Out of Breath: What’s really happening when you lose your breath on the run

Rounding the trail’s bend, Carole raises her head to gaze in dread at the steep hill looming ahead. She digs in, knowing that this next quarter mile is going to hurt.

Within seconds, she’s panting loudly as sweat drips from her brow and legs strain to propel her up the hill. Her breath becomes more rapid and shallow as she pushes against gravity to maintain her pace.

Cresting the hill, another runner pulls up beside her, breathing so silently that Carole doesn’t notice her until she’s passing, seemingly with little effort. The silent runner appears relaxed as she floats over the hill and down the trail.

Carole assumes that the silent runner is infinitely fitter than her.

But what Carole didn’t know is that
by changing her breathing, she could
ascend the hill just as powerfully and calmly.

The reason is that Carole’s labored and erratic breathing pattern was triggering reflexes that hindered her movements and making running feel way harder than it should.

“A cardiovascular reflex is activated when the breathing muscles are forced to work hard during exercise that restricts blood flow to the limbs,” says Alison McConnell, PhD, the world’s leading expert on breath training and author of Breathe Strong.

Carole’s shallow, rapid breathing doesn’t properly engage the diaphragm, the main abdominal muscle below the lungs, which means she’s not properly using her core strength, which makes her legs far less powerful.

Not only that, running with an unengaged core means she’s more likely to become injured, as each step puts more torque and impact on her vulnerable knees, hips and back.

McConnell explains that breathing deeply is the best way to properly engage the diaphragm muscle, creating intra-abdominal pressure that stiffens the trunk and stabilizes the spine, generating more power and leverage for your legs.

Breathing deeply stabilizes the core, thereby making you a more powerful uphill runner. Click To Tweet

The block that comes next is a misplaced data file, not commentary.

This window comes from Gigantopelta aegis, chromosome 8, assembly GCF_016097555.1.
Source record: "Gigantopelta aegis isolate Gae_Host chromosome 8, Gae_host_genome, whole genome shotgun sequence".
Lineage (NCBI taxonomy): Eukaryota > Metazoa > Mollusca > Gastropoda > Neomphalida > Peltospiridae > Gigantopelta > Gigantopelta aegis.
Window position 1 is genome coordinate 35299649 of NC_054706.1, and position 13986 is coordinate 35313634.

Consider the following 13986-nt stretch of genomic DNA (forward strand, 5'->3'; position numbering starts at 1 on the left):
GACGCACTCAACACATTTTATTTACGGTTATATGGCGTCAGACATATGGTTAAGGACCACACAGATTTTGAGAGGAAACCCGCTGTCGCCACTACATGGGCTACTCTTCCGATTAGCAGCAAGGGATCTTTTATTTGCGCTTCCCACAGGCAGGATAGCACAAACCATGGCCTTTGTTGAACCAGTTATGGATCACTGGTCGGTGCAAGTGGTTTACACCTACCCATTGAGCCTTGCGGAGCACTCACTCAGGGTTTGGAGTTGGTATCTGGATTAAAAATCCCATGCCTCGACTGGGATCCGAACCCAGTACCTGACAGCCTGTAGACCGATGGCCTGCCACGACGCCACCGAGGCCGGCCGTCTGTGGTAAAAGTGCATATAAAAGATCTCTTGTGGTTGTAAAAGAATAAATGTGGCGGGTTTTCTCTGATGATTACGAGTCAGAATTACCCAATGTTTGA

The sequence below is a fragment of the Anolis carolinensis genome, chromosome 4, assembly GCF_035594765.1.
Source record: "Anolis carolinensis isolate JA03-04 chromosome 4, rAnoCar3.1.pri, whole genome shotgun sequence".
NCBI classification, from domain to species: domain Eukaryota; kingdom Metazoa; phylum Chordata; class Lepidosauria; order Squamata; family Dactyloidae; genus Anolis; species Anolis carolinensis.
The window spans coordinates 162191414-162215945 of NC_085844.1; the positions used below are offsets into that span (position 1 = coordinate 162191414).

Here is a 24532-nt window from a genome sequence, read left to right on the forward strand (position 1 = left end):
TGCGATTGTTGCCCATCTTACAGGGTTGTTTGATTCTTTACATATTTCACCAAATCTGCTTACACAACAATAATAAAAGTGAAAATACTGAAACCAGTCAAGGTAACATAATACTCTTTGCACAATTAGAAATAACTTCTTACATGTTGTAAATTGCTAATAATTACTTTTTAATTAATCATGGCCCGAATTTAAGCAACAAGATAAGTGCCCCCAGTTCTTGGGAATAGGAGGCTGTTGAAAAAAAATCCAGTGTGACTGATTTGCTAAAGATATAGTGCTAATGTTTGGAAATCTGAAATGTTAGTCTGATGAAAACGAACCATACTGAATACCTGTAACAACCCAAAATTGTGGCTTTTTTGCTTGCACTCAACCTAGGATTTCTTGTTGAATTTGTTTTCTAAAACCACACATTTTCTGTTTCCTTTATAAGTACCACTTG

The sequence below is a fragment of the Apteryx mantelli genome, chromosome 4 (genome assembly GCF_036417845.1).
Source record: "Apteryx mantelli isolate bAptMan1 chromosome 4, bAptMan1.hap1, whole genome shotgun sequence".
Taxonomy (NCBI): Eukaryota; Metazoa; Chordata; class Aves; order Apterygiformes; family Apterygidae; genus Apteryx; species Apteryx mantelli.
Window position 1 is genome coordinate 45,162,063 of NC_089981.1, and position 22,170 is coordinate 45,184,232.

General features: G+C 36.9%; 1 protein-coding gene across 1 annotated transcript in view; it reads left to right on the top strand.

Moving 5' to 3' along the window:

So how you do breathe better so you can ascend the hills with power and ease?

Step 1. Breathe Rhythmically

Sync your breath with your footsteps in a regular pattern that keeps you feeling relaxed and your movements fluid.

Pay close attention to your breath as you run, consciously drawing the air deep into the lungs for three beats (footsteps), then exhaling for two beats.

This 3:2 pattern–where the inhalation is slightly longer than the exhalation–alternates which foot hits the ground at the beginning of the exhalation, which is when your core is weakest. This uneven breathing rhythm more evenly distributes the landing impact stress across both sides of your body.

This is especially important if you have one side of your body that is more chronically tight, sore or injured, because it’s probably taking the lion’s share of running’s impact. But the 3:2 breathing pattern evens out the imbalance.

Breathing mindfully and in a consistent rhythm is also very mentally calming and focusing.

And that is no small benefit, since you run your best when you feel completely confident in your ability to meet the challenge ahead.

Narrowing attention to just your breath focuses your mental energy on the present moment, leaving no room for self-doubt based on past experiences or fears about your chance of future success, which frees up a tremendous amount of energy that can then be channeled into running.

Step 2. Breathe Like a Baby

Carole’s rapid and shallow inhalations is called apical breathing, which only inflates the lungs’ upper lobes. Besides being less efficient for running, this type of breathing triggers the stress response, a hormonal shift associated with feelings of anxiousness and panic.

However, it is possible for the body to work hard (like running uphill) without having to go into panic mode.

The key is slowing and deepening each round of breath so that the diaphragm is fully engaged. This diaphragmatic breathing pulls oxygenated air into the lower lungs and triggers the relaxation response, which elicits feelings of calmness, control and focus.

Babies are masters at belly breathing. But as we age, a stressful and sedentary lifestyle leads us to become habitual shallow breathers.

To breathe like a baby, inhale slowly, extending the belly outward. This helps draw the breath into the lower lungs and extend the diaphragm. By fully inflating the lungs, you’re also taking in the maximum amount of oxygen possible with each breath.

As you exhale, the belly draws in and the diaphragm moves upward.

Since it may feel “backwards” to breathe this way, practice belly breathing while walking before using it in workouts until it feels more natural.

Put it Into Practice

Practice these two aspects of mindful breathing separately at first, for just a few minutes at a time. Then try both the 3:2 breathing pattern and diaphragmatic breathing together for longer periods of time, say 10 to 15 minutes at the start of each run.

It may feel challenging at first, but at the muscles in the rib cage expand to accommodate the fuller, deeper breaths, it will feel easier and more natural. Try this first on flat terrain and downhills first (when your heart rate is low) before using on your hilly runs.

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